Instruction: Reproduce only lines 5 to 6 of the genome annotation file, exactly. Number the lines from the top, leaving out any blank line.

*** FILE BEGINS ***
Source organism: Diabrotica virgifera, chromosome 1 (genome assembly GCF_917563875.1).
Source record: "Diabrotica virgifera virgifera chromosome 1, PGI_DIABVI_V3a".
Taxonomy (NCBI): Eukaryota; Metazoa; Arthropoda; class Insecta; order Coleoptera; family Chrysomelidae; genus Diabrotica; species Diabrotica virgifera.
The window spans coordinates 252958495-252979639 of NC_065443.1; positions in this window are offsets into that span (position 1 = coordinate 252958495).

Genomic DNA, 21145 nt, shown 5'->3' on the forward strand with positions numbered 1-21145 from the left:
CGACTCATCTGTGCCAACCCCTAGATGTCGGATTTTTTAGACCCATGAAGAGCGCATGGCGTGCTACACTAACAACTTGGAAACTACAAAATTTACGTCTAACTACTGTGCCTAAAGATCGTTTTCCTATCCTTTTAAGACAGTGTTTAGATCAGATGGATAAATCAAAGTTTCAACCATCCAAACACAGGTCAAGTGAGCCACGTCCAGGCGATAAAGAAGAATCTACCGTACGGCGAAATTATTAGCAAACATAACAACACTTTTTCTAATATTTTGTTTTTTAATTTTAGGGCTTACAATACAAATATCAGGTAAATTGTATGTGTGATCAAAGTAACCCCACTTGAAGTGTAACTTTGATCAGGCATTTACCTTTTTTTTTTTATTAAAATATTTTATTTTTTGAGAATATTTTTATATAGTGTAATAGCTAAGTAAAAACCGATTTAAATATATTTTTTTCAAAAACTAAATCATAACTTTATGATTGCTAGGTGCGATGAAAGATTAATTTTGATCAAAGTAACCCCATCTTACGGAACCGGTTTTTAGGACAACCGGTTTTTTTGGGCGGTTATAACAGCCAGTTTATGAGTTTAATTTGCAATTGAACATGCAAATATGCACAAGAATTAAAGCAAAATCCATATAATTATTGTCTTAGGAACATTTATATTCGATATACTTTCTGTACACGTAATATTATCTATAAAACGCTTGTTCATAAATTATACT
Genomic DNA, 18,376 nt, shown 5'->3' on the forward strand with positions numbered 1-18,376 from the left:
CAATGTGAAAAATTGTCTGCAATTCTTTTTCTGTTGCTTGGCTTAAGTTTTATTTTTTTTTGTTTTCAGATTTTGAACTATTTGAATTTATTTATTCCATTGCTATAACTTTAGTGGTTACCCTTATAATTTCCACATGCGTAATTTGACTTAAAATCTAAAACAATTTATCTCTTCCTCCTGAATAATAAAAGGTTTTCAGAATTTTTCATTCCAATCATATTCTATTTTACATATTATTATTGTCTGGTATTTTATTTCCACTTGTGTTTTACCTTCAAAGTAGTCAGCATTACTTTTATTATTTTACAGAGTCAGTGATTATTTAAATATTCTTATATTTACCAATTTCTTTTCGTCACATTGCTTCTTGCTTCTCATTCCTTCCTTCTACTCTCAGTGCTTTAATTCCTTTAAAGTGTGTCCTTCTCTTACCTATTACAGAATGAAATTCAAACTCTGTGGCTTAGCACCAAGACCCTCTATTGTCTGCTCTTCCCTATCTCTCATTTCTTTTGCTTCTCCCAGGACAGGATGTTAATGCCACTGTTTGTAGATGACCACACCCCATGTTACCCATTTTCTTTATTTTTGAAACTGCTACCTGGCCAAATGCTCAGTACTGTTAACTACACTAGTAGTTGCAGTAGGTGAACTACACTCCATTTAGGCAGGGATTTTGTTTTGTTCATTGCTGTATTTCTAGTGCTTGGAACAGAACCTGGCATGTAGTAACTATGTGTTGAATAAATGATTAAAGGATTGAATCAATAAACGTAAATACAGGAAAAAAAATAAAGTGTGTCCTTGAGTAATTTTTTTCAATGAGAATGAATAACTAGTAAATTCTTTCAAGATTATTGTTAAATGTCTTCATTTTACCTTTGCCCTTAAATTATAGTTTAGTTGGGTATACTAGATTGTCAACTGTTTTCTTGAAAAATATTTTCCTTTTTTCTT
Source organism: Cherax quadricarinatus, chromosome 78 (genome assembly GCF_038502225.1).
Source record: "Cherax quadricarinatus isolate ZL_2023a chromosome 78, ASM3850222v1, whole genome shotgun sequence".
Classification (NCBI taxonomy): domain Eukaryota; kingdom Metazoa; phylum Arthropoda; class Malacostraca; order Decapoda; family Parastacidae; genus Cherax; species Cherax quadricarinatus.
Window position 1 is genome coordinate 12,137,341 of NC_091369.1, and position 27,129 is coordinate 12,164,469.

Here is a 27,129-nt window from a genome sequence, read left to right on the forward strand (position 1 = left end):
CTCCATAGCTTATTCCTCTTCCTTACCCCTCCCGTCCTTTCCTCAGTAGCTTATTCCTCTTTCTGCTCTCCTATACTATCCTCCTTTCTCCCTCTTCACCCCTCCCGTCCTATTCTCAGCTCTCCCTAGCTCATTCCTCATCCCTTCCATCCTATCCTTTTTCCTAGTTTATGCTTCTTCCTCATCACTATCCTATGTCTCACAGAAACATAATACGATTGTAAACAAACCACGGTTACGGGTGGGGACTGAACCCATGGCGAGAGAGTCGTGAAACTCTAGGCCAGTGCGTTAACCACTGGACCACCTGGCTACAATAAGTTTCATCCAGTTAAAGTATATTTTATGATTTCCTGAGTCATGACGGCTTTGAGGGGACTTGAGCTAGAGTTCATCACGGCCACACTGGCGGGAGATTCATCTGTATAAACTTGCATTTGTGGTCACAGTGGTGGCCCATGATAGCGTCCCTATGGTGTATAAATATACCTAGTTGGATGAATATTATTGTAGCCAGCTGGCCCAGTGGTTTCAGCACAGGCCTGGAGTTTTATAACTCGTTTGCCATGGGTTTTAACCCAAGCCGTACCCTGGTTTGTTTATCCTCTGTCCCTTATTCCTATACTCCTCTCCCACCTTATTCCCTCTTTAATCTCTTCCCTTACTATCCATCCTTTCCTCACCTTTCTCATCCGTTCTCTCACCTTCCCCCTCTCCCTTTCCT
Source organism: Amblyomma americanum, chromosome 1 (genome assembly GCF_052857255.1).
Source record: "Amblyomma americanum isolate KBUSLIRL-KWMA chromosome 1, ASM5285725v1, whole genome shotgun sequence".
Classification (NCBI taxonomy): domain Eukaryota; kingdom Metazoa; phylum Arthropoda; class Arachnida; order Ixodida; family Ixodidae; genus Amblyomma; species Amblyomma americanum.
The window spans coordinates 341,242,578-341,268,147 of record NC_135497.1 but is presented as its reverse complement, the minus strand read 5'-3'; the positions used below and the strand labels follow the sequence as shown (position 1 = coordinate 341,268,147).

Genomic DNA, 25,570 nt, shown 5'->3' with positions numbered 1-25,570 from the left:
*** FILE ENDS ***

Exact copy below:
Genomic DNA, 21145 nt, shown 5'->3' on the forward strand with positions numbered 1-21145 from the left:
CGACTCATCTGTGCCAACCCCTAGATGTCGGATTTTTTAGACCCATGAAGAGCGCATGGCGTGCTACACTAACAACTTGGAAACTACAAAATTTACGTCTAACTACTGTGCCTAAAGATCGTTTTCCTATCCTTTTAAGACAGTGTTTAGATCAGATGGATAAATCAAAGTTTCAACCATCCAAACACAGGTCAAGTGAGCCACGTCCAGGCGATAAAGAAGAATCTACCGTACGGCGAAATTATTAGCAAACATAACAACACTTTTTCTAATATTTTGTTTTTTAATTTTAGGGCTTACAATACAAATATCAGGTAAATTGTATGTGTGATCAAAGTAACCCCACTTGAAGTGTAACTTTGATCAGGCATTTACCTTTTTTTTTTTATTAAAATATTTTATTTTTTGAGAATATTTTTATATAGTGTAATAGCTAAGTAAAAACCGATTTAAATATATTTTTTTCAAAAACTAAATCATAACTTTATGATTGCTAGGTGCGATGAAAGATTAATTTTGATCAAAGTAACCCCATCTTACGGAACCGGTTTTTAGGACAACCGGTTTTTTTGGGCGGTTATAACAGCCAGTTTATGAGTTTAATTTGCAATTGAACATGCAAATATGCACAAGAATTAAAGCAAAATCCATATAATTATTGTCTTAGGAACATTTATATTCGATATACTTTCTGTACACGTAATATTATCTATAAAACGCTTGTTCATAAATTATACT